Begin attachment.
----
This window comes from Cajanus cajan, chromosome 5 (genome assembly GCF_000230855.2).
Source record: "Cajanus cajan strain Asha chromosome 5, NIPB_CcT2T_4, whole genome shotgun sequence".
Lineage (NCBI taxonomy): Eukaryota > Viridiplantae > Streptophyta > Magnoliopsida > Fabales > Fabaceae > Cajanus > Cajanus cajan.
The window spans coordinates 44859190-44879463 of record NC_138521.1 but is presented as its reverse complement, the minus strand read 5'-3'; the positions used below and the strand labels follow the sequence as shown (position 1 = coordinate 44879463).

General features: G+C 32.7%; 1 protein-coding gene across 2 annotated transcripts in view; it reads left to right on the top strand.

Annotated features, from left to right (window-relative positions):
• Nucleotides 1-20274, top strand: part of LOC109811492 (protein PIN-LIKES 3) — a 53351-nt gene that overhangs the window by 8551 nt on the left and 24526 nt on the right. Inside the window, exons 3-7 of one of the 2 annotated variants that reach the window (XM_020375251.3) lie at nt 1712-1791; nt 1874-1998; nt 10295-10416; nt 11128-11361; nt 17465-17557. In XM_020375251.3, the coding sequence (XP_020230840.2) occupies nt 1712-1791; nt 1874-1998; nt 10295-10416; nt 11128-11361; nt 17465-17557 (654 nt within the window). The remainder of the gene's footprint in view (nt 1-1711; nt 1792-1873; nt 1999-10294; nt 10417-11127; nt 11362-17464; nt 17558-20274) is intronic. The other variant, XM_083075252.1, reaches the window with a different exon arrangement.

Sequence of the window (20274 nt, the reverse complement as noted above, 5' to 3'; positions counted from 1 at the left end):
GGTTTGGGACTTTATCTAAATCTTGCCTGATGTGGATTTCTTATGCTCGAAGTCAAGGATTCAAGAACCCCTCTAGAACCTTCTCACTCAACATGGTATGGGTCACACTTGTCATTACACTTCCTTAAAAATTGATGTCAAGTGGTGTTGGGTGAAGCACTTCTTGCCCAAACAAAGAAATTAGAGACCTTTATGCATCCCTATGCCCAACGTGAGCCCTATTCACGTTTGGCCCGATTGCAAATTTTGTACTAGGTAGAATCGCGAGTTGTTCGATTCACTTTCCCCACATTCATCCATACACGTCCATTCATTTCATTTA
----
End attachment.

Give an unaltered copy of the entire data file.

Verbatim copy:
This window comes from Cajanus cajan, chromosome 5 (genome assembly GCF_000230855.2).
Source record: "Cajanus cajan strain Asha chromosome 5, NIPB_CcT2T_4, whole genome shotgun sequence".
Lineage (NCBI taxonomy): Eukaryota > Viridiplantae > Streptophyta > Magnoliopsida > Fabales > Fabaceae > Cajanus > Cajanus cajan.
The window spans coordinates 44859190-44879463 of record NC_138521.1 but is presented as its reverse complement, the minus strand read 5'-3'; the positions used below and the strand labels follow the sequence as shown (position 1 = coordinate 44879463).

General features: G+C 32.7%; 1 protein-coding gene across 2 annotated transcripts in view; it reads left to right on the top strand.

Annotated features, from left to right (window-relative positions):
• Nucleotides 1-20274, top strand: part of LOC109811492 (protein PIN-LIKES 3) — a 53351-nt gene that overhangs the window by 8551 nt on the left and 24526 nt on the right. Inside the window, exons 3-7 of one of the 2 annotated variants that reach the window (XM_020375251.3) lie at nt 1712-1791; nt 1874-1998; nt 10295-10416; nt 11128-11361; nt 17465-17557. In XM_020375251.3, the coding sequence (XP_020230840.2) occupies nt 1712-1791; nt 1874-1998; nt 10295-10416; nt 11128-11361; nt 17465-17557 (654 nt within the window). The remainder of the gene's footprint in view (nt 1-1711; nt 1792-1873; nt 1999-10294; nt 10417-11127; nt 11362-17464; nt 17558-20274) is intronic. The other variant, XM_083075252.1, reaches the window with a different exon arrangement.

Sequence of the window (20274 nt, the reverse complement as noted above, 5' to 3'; positions counted from 1 at the left end):
GGTTTGGGACTTTATCTAAATCTTGCCTGATGTGGATTTCTTATGCTCGAAGTCAAGGATTCAAGAACCCCTCTAGAACCTTCTCACTCAACATGGTATGGGTCACACTTGTCATTACACTTCCTTAAAAATTGATGTCAAGTGGTGTTGGGTGAAGCACTTCTTGCCCAAACAAAGAAATTAGAGACCTTTATGCATCCCTATGCCCAACGTGAGCCCTATTCACGTTTGGCCCGATTGCAAATTTTGTACTAGGTAGAATCGCGAGTTGTTCGATTCACTTTCCCCACATTCATCCATACACGTCCATTCATTTCATTTA